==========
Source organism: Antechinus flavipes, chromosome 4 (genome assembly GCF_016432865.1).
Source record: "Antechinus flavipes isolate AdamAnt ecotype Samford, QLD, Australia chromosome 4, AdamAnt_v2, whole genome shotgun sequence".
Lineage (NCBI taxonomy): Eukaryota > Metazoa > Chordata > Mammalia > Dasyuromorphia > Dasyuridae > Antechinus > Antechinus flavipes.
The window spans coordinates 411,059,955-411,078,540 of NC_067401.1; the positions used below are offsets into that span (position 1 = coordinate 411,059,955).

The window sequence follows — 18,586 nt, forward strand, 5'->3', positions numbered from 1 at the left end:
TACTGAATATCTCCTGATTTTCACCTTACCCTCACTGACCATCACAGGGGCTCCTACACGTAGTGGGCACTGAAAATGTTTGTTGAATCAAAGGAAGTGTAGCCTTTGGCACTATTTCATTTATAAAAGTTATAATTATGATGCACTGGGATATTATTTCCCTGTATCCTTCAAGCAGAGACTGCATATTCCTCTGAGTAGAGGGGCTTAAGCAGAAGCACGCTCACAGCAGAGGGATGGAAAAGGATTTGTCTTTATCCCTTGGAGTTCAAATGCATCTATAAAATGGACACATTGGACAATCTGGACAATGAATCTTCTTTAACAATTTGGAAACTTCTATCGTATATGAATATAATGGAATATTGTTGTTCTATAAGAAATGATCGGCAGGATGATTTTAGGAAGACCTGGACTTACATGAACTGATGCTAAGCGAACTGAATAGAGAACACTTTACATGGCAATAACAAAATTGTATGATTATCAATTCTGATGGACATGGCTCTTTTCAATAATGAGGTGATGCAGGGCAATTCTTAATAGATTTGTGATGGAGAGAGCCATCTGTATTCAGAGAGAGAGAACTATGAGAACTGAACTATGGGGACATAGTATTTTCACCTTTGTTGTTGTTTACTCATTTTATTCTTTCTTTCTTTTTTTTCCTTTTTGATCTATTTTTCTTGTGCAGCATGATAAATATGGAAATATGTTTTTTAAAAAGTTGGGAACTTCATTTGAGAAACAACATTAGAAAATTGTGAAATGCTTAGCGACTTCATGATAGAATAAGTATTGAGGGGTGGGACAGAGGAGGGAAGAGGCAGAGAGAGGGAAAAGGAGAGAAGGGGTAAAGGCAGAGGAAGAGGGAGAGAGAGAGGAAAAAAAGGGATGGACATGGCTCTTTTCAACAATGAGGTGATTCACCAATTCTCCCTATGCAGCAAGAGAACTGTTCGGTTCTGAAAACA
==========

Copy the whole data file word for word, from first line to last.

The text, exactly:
Source organism: Antechinus flavipes, chromosome 4 (genome assembly GCF_016432865.1).
Source record: "Antechinus flavipes isolate AdamAnt ecotype Samford, QLD, Australia chromosome 4, AdamAnt_v2, whole genome shotgun sequence".
Lineage (NCBI taxonomy): Eukaryota > Metazoa > Chordata > Mammalia > Dasyuromorphia > Dasyuridae > Antechinus > Antechinus flavipes.
The window spans coordinates 411,059,955-411,078,540 of NC_067401.1; the positions used below are offsets into that span (position 1 = coordinate 411,059,955).

The window sequence follows — 18,586 nt, forward strand, 5'->3', positions numbered from 1 at the left end:
TACTGAATATCTCCTGATTTTCACCTTACCCTCACTGACCATCACAGGGGCTCCTACACGTAGTGGGCACTGAAAATGTTTGTTGAATCAAAGGAAGTGTAGCCTTTGGCACTATTTCATTTATAAAAGTTATAATTATGATGCACTGGGATATTATTTCCCTGTATCCTTCAAGCAGAGACTGCATATTCCTCTGAGTAGAGGGGCTTAAGCAGAAGCACGCTCACAGCAGAGGGATGGAAAAGGATTTGTCTTTATCCCTTGGAGTTCAAATGCATCTATAAAATGGACACATTGGACAATCTGGACAATGAATCTTCTTTAACAATTTGGAAACTTCTATCGTATATGAATATAATGGAATATTGTTGTTCTATAAGAAATGATCGGCAGGATGATTTTAGGAAGACCTGGACTTACATGAACTGATGCTAAGCGAACTGAATAGAGAACACTTTACATGGCAATAACAAAATTGTATGATTATCAATTCTGATGGACATGGCTCTTTTCAATAATGAGGTGATGCAGGGCAATTCTTAATAGATTTGTGATGGAGAGAGCCATCTGTATTCAGAGAGAGAGAACTATGAGAACTGAACTATGGGGACATAGTATTTTCACCTTTGTTGTTGTTTACTCATTTTATTCTTTCTTTCTTTTTTTTCCTTTTTGATCTATTTTTCTTGTGCAGCATGATAAATATGGAAATATGTTTTTTAAAAAGTTGGGAACTTCATTTGAGAAACAACATTAGAAAATTGTGAAATGCTTAGCGACTTCATGATAGAATAAGTATTGAGGGGTGGGACAGAGGAGGGAAGAGGCAGAGAGAGGGAAAAGGAGAGAAGGGGTAAAGGCAGAGGAAGAGGGAGAGAGAGAGGAAAAAAAGGGATGGACATGGCTCTTTTCAACAATGAGGTGATTCACCAATTCTCCCTATGCAGCAAGAGAACTGTTCGGTTCTGAAAACA